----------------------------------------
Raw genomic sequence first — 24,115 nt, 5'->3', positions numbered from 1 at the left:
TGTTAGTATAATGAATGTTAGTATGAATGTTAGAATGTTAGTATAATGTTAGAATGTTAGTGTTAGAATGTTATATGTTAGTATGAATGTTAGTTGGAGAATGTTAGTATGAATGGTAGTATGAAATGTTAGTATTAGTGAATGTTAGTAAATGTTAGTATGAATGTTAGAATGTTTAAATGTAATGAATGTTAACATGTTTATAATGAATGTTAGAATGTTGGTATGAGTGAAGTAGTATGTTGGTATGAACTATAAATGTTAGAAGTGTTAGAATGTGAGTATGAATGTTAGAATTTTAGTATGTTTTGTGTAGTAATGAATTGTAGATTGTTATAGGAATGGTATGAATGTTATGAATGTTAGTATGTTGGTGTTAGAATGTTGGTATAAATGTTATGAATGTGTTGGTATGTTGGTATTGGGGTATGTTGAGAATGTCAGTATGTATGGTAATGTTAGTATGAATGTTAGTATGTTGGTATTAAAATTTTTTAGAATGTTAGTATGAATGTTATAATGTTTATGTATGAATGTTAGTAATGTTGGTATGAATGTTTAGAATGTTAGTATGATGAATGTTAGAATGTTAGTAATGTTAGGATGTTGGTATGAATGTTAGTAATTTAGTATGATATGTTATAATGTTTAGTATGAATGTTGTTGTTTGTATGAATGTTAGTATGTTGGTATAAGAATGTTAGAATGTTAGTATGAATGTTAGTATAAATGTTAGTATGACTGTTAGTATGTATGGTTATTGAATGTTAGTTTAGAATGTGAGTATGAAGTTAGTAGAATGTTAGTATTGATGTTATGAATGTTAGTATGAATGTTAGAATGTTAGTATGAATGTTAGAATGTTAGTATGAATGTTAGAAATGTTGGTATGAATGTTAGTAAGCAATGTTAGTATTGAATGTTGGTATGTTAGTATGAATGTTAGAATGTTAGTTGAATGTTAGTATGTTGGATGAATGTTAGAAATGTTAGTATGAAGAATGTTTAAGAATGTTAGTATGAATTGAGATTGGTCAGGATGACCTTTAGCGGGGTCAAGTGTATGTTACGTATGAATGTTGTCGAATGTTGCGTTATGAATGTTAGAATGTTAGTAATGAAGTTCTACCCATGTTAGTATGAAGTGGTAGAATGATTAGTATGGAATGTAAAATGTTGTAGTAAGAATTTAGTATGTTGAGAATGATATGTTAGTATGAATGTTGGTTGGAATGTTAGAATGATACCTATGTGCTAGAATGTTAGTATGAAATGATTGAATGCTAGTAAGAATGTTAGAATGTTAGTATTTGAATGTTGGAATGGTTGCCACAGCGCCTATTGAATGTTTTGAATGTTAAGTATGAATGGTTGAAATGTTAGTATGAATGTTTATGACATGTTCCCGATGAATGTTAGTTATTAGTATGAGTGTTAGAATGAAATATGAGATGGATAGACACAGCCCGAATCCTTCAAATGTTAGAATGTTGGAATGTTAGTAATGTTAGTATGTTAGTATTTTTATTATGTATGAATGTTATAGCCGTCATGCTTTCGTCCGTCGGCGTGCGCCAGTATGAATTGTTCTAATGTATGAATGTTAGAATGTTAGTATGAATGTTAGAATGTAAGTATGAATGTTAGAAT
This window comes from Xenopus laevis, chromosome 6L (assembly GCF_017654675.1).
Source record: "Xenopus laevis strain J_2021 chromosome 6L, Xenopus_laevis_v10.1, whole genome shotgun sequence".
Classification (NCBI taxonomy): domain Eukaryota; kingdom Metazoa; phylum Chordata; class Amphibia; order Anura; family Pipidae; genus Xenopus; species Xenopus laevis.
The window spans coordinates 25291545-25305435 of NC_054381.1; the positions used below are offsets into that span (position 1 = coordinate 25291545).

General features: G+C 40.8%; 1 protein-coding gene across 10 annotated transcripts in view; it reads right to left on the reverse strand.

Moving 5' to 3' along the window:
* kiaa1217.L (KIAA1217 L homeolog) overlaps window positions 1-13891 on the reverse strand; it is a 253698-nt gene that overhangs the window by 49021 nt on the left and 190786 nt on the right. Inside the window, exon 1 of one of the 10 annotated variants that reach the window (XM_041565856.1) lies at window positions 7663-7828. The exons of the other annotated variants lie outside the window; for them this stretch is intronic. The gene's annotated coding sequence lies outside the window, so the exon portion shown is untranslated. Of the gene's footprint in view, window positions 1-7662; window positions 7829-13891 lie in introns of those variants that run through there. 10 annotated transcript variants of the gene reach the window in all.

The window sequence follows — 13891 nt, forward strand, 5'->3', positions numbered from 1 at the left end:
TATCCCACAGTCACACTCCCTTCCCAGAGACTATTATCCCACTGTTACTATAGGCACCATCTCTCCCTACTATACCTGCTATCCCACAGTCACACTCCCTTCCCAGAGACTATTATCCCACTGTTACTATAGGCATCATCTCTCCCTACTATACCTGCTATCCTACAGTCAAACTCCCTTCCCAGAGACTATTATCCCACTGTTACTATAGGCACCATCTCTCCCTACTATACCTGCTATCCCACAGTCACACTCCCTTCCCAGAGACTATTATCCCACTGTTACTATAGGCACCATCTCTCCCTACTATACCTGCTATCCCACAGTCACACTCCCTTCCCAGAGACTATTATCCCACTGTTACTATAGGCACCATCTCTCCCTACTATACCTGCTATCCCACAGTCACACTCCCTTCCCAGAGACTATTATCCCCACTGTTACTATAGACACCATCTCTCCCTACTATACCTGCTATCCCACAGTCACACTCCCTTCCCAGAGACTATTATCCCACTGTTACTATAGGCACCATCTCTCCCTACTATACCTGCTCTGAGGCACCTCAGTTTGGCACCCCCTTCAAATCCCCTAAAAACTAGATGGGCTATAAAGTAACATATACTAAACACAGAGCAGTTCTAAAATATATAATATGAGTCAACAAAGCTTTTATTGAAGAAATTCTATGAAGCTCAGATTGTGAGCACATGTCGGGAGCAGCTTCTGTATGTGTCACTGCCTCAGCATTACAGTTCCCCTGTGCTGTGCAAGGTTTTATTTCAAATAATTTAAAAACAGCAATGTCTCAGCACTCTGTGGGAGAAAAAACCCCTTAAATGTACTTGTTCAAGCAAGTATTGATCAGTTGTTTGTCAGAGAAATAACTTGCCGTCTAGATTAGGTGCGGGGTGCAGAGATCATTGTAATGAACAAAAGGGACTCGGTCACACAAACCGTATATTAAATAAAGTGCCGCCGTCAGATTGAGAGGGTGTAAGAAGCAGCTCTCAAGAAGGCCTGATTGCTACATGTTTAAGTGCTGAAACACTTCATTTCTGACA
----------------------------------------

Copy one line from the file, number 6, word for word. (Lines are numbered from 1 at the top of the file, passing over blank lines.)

The window spans coordinates 25291545-25305435 of NC_054381.1; the positions used below are offsets into that span (position 1 = coordinate 25291545).